The new intelligence bill, if approved by Congress this year, would set up an innovation fund that should make it easier for the National Reconnaissance Office to purchase more commercial capabilities faster and push the National Geospatial-Intelligence Agency to experiment more with awarding outside contracts to analyze a variety of imagery.

Mac Thornberry, the former Republican chairman of the House Armed Services Committee who now sits on the HawkEye advisory board, said part of the problem was a reluctance within the government to use a lesser, but far cheaper, product for intelligence collection and analysis.

“Commercial imagery is a great way to keep our eye on what’s happening, so that the more exquisite government systems can be focused elsewhere but we still don’t go blind,” Mr. Thornberry said. “But there is still a cultural discomfort with relying on something that you don’t have control over, or as much control, as you do over your government systems.”

Government officials should realize that a $10 million commercial satellite is not a competitor to the $1 billion satellite built by the U.S. government, Mr. Thornberry said. The cheaper satellite can provide backup as well as help the government satellites work more efficiently.

“If somebody decides to knock our billion-dollar satellites out of the sky or to blind them in some way, we’ve got to make sure we’ve got some backup so that we’re not totally blind,” Mr. Thornberry said.

The resiliency of a system that combines both big and small satellites, government-built and commercial systems is a key part of the strategy at the National Reconnaissance Office, the intelligence agency responsible for many of the government’s most classified spy satellites.

“Our adversaries are trying to threaten and challenge our advantage in space and the capabilities that we provide and have provided for a long time,” said Pete Muend, the director of commercial services program at the National Reconnaissance Office. “A diversified architecture made up of national and commercial satellites operating across multiple orbits is really essential to our national security.”

The National Reconnaissance Office established a program office in 2018 to bring in more commercial sources of information. Since then, the agency has awarded three multiyear contracts that supply up to 100 million square kilometers of commercial imagery every week.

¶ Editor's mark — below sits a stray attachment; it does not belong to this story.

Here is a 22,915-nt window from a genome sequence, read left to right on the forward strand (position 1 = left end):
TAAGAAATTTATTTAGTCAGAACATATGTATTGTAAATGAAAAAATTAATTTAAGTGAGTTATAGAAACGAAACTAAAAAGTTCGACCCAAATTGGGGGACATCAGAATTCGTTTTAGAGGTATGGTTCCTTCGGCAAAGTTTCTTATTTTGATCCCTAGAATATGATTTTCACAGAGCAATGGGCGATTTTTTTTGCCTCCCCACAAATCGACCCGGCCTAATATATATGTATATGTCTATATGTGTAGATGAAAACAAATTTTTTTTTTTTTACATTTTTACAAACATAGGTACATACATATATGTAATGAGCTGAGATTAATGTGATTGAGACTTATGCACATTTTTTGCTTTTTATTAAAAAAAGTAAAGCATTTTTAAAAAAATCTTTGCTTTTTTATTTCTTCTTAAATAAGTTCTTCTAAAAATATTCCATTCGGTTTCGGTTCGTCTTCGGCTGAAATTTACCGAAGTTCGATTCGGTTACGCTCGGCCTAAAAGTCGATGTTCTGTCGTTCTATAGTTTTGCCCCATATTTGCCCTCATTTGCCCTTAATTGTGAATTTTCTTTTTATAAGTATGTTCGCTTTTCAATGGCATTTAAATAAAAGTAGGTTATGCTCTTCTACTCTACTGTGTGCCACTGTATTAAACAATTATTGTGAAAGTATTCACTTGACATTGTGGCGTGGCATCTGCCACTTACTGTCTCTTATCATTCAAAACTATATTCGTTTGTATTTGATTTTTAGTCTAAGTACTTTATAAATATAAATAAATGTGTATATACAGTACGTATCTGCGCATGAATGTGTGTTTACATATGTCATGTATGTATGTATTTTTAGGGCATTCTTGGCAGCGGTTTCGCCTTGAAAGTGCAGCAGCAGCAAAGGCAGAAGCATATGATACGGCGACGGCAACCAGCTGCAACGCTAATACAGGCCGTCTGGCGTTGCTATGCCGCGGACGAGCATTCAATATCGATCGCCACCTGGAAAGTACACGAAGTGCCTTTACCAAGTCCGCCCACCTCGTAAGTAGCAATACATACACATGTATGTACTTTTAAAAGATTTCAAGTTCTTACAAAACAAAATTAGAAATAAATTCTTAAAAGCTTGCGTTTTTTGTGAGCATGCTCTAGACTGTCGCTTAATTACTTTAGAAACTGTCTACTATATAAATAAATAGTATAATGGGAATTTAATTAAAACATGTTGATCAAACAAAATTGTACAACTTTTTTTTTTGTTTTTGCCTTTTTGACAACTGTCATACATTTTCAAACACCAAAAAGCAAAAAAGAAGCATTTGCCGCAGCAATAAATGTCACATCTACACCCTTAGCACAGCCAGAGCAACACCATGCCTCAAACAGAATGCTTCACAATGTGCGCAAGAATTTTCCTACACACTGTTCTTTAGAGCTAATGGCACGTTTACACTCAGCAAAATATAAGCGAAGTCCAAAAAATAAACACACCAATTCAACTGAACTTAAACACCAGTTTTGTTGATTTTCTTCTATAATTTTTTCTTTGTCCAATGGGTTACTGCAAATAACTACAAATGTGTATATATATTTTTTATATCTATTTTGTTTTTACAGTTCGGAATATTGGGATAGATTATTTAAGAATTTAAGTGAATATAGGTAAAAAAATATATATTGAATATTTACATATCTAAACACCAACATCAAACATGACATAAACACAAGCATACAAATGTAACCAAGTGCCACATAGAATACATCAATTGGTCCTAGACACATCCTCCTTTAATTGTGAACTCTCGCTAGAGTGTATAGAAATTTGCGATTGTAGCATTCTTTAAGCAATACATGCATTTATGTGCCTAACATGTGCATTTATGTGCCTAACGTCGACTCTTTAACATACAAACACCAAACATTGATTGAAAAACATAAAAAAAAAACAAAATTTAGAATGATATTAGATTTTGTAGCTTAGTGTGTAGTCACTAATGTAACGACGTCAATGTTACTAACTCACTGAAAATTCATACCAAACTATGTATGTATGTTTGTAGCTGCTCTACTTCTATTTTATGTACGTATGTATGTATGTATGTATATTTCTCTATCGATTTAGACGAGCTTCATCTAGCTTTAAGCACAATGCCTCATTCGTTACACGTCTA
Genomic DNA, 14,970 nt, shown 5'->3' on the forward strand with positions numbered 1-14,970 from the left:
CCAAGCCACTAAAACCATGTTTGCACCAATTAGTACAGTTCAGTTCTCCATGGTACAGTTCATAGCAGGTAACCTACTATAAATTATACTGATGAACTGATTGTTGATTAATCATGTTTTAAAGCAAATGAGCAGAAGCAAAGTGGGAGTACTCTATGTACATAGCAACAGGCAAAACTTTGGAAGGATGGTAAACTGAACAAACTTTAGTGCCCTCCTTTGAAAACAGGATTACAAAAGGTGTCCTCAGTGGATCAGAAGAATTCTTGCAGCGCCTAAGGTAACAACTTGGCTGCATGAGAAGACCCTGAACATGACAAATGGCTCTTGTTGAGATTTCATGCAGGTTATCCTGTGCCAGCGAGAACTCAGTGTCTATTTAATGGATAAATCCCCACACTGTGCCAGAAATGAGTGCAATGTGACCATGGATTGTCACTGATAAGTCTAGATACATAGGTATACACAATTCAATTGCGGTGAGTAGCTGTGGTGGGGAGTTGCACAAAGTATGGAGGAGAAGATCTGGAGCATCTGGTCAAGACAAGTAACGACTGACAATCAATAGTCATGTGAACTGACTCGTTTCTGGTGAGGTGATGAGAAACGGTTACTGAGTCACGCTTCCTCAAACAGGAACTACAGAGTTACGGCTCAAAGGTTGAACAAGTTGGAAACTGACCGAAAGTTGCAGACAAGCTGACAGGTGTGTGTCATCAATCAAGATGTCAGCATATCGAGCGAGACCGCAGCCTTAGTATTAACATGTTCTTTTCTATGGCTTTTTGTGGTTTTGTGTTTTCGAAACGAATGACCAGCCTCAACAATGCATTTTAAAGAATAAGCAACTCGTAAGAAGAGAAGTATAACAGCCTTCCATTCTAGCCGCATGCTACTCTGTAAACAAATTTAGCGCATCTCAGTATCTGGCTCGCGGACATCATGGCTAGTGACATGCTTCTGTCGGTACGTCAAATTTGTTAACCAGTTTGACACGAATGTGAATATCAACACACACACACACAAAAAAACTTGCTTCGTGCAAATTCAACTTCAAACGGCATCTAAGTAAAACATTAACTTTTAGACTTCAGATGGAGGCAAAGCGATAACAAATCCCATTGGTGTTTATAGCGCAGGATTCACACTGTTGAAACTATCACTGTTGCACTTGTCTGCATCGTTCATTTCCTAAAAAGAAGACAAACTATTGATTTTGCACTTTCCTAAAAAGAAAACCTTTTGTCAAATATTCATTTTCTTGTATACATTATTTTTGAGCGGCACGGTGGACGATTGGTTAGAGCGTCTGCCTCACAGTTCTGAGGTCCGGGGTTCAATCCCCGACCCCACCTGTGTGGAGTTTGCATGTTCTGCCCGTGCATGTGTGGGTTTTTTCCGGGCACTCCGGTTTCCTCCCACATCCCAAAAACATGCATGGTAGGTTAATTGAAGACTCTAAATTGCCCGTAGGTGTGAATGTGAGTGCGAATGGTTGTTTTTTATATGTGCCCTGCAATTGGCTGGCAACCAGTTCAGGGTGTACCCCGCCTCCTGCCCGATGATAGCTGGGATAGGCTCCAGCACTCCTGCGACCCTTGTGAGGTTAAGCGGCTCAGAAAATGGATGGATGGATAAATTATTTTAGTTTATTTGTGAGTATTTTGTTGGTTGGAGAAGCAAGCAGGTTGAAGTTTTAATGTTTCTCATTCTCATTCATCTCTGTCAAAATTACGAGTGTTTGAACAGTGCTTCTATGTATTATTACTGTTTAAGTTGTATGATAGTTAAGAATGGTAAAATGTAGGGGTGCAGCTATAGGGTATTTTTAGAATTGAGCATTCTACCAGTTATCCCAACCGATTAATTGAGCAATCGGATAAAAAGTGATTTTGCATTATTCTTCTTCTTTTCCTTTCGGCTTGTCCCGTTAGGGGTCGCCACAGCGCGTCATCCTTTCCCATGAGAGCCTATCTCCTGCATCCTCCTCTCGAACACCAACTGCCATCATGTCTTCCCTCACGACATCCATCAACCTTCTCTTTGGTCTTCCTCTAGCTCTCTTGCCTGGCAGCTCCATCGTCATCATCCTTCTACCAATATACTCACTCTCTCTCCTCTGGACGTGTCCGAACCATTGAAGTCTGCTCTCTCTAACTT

While the National Reconnaissance Office has been mostly focused on acquiring commercial imagery, it has also been looking at other commercial space technology like HawkEye’s radio frequency satellites and others that collect radar data and images from the spectrum beyond what the human eye can detect.

“I wouldn’t say they are able to collect unique areas of the globe, but really it’s a different and complementary way of looking at things,” Mr. Muend said. “We’re really excited about how they can draw insights.”

HawkEye has tracked China’s commercial fishing fleet before, catching ships with beaconing systems turned off and violating protected waters around the Galápagos. But its work in January tracking the fleet improperly entering Oman’s waters was the first time the company had paired its data with NASA’s satellites.

While oceangoing commercial vessels are supposed to identify themselves with transponder beacons, those can be turned off. But HawkEye can identify Chinese fishing vessels by the radio bands their radar emits as they hunt for fish.

“This is further evidence of bad behavior by the Chinese sovereign fishing fleet, which is effectively a plague of locusts circumnavigating the earth, sucking up natural resources,” said John Serafini, the chief executive of HawkEye 360.

Neither the Chinese Embassy in Washington nor Oman’s embassy responded to requests for comment.

The company calls its technology an orbital tip jar that can detect anomalies, allowing analysts to direct other satellites to an area to take a look.

“The importance of HawkEye,” Mr. Serafini said, “is that over time it gives you intelligence about the pattern of life.”